Tuesday, March 20, 2012

Southeast Stone Gorget Interpretation

Curren, Jr., Cailup
1977 Potential Interpretations of "Stone Gorget" Function. American Antiquity 4(1):97-101

Author Cailup Curren Jr. explores possible origins and interpretations of some of the earliest ground and polished stone artifacts, collective called "stone gorgets." Although as is the case with many archaeological typologies for a given region, the usage of the terms "stone gorgets," "banner stones," "atlatl weights," or "forearm bow guards" (97) only begins to describe the ranged of worked stone items appearing during the late Archaic and early Woodland period in southeastern North America. The two goals of Curren’s essay, stated at the outset of the paper were to assess whether there was a chronological relationship between the appearance of worked stone gorgets and the introduction of ceramic tools, and to attempt to interpret the possible function of these stone gorgets in light of this chronological relationship with ceramic development.

Stone gorgets, also known by the names previously mentioned, are described by Curren as flat, stone pieces of a variety of shapes and sizes. They are made of materials such as hematite, limestone, greenstone, and slate; and are noticeably altered by human activities including breaking, grinding and shaping, then polishing to a finished surface. In many cases the gorgets were perforated with one or two holes. As already cited, Curren suggests that the gorgets were possibly used during the production of ceramic vessels and uses as his evidence findings from the Russell Cave site in northeast Alabama where stone gorgets were found in the same soil horizon as some pottery fragments dating to the early Woodland period. Curren goes on to base his argument on the gorgets possible functions by visually comparing gorgets to similarly shaped wood tools. However the argument is lacking for a couple obvious reasons, one being the mention of the gorgets being found as funerary items, as well as other descriptions offered by Curren of the gorgets as "pendants." Additionally the variability of size, shape, materials, and in situ contexts for stone gorgets does not strengthen the likelihood of Curren’s overall hypothesis. For this reason I chose an essay which comments on Curren’s analysis for the next essay in this bibliography.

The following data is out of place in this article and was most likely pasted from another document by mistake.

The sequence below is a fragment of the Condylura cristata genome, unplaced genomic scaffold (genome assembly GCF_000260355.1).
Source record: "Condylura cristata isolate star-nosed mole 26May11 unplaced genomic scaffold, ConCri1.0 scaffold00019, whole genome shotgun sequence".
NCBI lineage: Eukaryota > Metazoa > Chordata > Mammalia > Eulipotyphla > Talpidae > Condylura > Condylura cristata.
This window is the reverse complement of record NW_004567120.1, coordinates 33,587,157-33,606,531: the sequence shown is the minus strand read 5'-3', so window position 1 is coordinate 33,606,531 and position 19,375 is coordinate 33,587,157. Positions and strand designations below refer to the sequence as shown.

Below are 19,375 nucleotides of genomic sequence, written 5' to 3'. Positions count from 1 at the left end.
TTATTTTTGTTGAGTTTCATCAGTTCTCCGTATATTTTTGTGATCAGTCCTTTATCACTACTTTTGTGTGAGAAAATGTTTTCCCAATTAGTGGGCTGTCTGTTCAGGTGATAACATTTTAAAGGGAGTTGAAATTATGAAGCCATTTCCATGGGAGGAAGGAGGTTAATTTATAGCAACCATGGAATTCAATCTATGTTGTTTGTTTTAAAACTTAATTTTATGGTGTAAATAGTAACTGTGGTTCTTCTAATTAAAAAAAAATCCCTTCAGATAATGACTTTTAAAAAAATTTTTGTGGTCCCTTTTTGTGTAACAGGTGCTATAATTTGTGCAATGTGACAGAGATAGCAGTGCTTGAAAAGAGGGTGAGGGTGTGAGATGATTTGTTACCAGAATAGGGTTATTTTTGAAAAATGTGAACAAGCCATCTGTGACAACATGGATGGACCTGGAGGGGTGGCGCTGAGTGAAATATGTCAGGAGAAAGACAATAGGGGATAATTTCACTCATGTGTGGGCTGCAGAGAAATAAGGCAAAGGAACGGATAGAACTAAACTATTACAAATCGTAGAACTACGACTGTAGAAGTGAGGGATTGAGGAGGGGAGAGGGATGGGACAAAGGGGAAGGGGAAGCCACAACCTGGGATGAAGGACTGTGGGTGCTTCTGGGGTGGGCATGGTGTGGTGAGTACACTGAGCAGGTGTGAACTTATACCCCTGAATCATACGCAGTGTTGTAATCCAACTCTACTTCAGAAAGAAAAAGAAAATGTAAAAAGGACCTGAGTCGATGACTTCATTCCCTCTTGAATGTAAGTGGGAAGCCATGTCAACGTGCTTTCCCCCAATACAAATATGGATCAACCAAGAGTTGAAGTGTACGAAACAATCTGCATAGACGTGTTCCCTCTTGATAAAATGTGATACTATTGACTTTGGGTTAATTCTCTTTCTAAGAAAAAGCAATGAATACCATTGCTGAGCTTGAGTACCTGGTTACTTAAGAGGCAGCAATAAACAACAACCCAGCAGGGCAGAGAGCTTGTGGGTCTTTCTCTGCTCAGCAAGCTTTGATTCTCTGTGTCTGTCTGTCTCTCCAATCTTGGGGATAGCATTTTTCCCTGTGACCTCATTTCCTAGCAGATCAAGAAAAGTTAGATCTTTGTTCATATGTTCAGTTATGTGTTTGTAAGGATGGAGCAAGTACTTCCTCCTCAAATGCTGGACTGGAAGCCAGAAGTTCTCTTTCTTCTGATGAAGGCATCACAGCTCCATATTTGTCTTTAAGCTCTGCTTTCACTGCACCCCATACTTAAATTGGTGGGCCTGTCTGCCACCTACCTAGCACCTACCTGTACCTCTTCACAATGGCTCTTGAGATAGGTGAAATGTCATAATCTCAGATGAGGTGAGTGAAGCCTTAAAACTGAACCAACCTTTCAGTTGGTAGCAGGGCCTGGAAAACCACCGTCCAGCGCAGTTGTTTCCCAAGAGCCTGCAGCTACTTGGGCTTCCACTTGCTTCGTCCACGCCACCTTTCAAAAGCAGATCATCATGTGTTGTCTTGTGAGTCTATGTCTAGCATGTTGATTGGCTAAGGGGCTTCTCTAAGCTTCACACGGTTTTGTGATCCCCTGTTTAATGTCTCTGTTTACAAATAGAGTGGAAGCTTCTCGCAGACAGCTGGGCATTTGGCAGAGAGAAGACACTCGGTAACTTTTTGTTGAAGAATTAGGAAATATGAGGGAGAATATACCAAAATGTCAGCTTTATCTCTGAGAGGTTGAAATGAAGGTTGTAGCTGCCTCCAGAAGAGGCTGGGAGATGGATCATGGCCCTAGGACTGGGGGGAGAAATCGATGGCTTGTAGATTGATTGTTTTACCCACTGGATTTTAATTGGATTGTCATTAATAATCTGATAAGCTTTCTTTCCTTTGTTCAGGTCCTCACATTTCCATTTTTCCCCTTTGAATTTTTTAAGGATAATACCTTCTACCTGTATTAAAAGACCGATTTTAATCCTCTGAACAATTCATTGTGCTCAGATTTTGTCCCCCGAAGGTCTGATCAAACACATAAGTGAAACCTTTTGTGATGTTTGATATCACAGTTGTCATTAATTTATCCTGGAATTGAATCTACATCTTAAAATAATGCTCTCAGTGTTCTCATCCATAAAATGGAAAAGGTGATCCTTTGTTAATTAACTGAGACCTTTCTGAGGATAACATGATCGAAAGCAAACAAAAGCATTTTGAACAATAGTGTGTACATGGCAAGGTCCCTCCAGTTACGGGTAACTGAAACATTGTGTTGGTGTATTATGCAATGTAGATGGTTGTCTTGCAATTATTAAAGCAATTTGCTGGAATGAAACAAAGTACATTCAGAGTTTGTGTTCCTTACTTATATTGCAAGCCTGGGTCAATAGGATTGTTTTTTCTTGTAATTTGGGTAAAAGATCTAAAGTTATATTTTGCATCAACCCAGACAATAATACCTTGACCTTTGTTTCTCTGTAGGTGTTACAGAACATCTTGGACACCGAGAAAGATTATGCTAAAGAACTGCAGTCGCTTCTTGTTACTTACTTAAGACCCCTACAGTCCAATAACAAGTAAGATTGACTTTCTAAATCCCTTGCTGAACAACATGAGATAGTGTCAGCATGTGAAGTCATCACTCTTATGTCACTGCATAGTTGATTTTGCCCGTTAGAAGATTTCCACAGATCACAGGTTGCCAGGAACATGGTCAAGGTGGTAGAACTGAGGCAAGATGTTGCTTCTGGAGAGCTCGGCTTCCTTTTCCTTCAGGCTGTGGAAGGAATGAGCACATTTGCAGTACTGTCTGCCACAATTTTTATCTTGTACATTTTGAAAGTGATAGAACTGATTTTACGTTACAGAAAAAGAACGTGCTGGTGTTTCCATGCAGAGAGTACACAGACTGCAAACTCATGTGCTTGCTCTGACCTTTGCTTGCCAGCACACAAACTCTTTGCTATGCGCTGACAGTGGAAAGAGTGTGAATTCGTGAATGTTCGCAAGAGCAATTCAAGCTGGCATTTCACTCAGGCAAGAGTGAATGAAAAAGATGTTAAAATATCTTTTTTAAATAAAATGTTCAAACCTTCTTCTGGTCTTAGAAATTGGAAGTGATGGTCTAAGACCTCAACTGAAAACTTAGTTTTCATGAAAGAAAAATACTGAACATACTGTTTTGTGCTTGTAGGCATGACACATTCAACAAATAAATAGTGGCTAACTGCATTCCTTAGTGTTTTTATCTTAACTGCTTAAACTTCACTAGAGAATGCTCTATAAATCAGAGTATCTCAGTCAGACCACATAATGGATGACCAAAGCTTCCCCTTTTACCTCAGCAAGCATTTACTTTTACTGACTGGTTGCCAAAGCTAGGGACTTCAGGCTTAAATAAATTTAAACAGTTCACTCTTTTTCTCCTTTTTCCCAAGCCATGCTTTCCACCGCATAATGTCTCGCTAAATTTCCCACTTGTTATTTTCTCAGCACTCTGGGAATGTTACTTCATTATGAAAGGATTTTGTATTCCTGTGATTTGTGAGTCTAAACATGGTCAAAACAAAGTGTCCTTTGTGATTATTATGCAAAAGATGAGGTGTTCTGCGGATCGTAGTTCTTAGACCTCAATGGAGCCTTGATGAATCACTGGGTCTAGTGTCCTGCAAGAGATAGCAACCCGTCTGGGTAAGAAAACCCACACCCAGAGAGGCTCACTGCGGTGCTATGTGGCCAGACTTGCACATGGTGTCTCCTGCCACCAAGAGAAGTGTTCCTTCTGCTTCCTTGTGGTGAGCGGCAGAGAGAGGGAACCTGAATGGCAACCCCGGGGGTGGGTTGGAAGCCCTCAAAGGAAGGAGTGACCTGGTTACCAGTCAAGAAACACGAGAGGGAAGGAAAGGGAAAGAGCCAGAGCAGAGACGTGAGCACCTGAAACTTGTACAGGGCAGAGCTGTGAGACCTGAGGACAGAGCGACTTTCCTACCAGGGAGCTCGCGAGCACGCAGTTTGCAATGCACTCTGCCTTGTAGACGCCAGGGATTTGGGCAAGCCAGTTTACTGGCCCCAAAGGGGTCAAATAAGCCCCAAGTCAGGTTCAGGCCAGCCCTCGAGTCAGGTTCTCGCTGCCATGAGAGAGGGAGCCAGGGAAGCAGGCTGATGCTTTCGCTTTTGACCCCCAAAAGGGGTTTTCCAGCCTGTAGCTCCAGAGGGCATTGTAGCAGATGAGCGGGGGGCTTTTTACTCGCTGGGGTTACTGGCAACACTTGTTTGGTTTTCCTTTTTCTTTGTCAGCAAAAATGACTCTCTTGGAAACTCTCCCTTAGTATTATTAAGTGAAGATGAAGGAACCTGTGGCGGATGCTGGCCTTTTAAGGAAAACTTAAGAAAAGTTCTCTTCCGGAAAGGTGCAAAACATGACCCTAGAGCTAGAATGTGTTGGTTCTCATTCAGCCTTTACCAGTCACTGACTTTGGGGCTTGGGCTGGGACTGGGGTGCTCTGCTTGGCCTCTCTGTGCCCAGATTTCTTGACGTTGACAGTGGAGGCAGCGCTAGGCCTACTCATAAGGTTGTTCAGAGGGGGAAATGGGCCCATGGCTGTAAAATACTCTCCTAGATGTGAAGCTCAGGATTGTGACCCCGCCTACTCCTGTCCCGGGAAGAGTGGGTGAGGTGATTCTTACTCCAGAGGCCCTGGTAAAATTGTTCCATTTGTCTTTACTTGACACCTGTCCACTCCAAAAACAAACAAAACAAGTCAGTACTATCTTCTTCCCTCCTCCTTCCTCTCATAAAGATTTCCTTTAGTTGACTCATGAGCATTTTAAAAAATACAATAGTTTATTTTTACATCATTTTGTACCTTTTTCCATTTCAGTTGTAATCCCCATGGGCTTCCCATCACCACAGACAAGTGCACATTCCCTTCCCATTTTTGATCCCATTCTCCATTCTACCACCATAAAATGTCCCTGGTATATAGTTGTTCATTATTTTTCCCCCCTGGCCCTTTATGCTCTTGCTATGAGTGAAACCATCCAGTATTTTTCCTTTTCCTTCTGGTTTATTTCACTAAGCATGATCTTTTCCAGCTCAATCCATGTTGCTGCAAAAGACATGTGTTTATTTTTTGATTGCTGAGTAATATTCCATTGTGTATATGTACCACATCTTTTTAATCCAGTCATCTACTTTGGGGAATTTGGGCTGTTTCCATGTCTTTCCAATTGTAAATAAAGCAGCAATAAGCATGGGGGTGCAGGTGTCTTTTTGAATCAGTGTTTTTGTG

Starna, William A.
1979 A Comment on Curren's "Potential Interpretations of 'Stone Gorget' Function" Reviewed work(s). American Antiquity 44(2):337-34

I chose this commentary written by William Starna because of its relevance to the previous essay by Cailup Curren, Jr., and also because it shows the extent to which our expectations as Archaeologists inform the development of our research questions, which in turn affect the outcomes or conclusions of our research. In my opinion, the importance of that fact cannot be understated, especially in light of using contemporary knowledge to interpret the behaviors of past peoples. Additionally I felt these two essays were interesting and important because they illustrate the complexity and variety of worked stone tools for purposes beyond just food processing to being ornamental pieces or used in ceremonial contexts as long ago as the late archaic period.

As the title suggests, Starna’s commentary focuses specifically on the lack of evidence in Curren’s analysis, and asserts that Curren’s thesis that the introduction of stone gorgets in southeastern North America is contemporaneous with the advent of ceramic technology is incorrect. Firstly Starna points out that Curren’s association between form and function of gorgets and tools with similar morphological characteristics is simplistic and not adequately supported by evidence. Additionally Curren’s inference about a possible division of labor is an addendum that is also not thoroughly corroborated by either Curren’s research or cited sources. Most importantly the association between the introduction of ceramic technology and stone gorgets is not as well documented as Curren asserts throughout his work. Starna lists several sites within the southeast region that have the occurrence of gorgets from pre-ceramic groups during the archaic period. Along with overlooking obvious cases where gorgets are clearly in use before the introduction of ceramic technology Starna points out several other serious issues with Curren’s thesis such as the lack of corresponding increase in artifact densities between ceramic sherds and stone gorgets. Furthermore Starna asserts that Curren overlooks the importance of the gorgets contextual relationship with human remains in situ.

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